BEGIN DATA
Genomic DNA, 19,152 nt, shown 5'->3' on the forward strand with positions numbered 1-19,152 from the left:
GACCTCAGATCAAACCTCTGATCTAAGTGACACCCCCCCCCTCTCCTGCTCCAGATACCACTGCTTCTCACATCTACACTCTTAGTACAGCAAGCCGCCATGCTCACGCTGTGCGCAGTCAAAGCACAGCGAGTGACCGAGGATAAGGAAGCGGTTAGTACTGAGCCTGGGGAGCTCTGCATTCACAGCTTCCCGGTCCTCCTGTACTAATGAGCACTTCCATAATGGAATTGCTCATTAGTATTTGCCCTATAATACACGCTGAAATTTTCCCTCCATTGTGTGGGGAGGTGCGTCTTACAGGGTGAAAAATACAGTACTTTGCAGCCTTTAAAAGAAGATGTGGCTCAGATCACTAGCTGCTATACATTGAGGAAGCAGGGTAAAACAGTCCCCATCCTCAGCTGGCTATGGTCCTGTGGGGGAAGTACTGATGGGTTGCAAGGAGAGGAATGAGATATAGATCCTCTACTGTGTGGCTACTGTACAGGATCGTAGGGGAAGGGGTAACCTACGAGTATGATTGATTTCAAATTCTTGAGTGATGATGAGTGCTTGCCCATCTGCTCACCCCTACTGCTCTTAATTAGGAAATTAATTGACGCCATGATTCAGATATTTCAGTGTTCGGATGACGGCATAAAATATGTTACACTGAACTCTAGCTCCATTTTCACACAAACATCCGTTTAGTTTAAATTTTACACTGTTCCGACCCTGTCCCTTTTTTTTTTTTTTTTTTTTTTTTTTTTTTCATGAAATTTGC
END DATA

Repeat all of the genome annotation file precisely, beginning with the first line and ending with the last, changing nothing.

Genomic DNA, 19,152 nt, shown 5'->3' on the forward strand with positions numbered 1-19,152 from the left:
GACCTCAGATCAAACCTCTGATCTAAGTGACACCCCCCCCCTCTCCTGCTCCAGATACCACTGCTTCTCACATCTACACTCTTAGTACAGCAAGCCGCCATGCTCACGCTGTGCGCAGTCAAAGCACAGCGAGTGACCGAGGATAAGGAAGCGGTTAGTACTGAGCCTGGGGAGCTCTGCATTCACAGCTTCCCGGTCCTCCTGTACTAATGAGCACTTCCATAATGGAATTGCTCATTAGTATTTGCCCTATAATACACGCTGAAATTTTCCCTCCATTGTGTGGGGAGGTGCGTCTTACAGGGTGAAAAATACAGTACTTTGCAGCCTTTAAAAGAAGATGTGGCTCAGATCACTAGCTGCTATACATTGAGGAAGCAGGGTAAAACAGTCCCCATCCTCAGCTGGCTATGGTCCTGTGGGGGAAGTACTGATGGGTTGCAAGGAGAGGAATGAGATATAGATCCTCTACTGTGTGGCTACTGTACAGGATCGTAGGGGAAGGGGTAACCTACGAGTATGATTGATTTCAAATTCTTGAGTGATGATGAGTGCTTGCCCATCTGCTCACCCCTACTGCTCTTAATTAGGAAATTAATTGACGCCATGATTCAGATATTTCAGTGTTCGGATGACGGCATAAAATATGTTACACTGAACTCTAGCTCCATTTTCACACAAACATCCGTTTAGTTTAAATTTTACACTGTTCCGACCCTGTCCCTTTTTTTTTTTTTTTTTTTTTTTTTTTTTTCATGAAATTTGC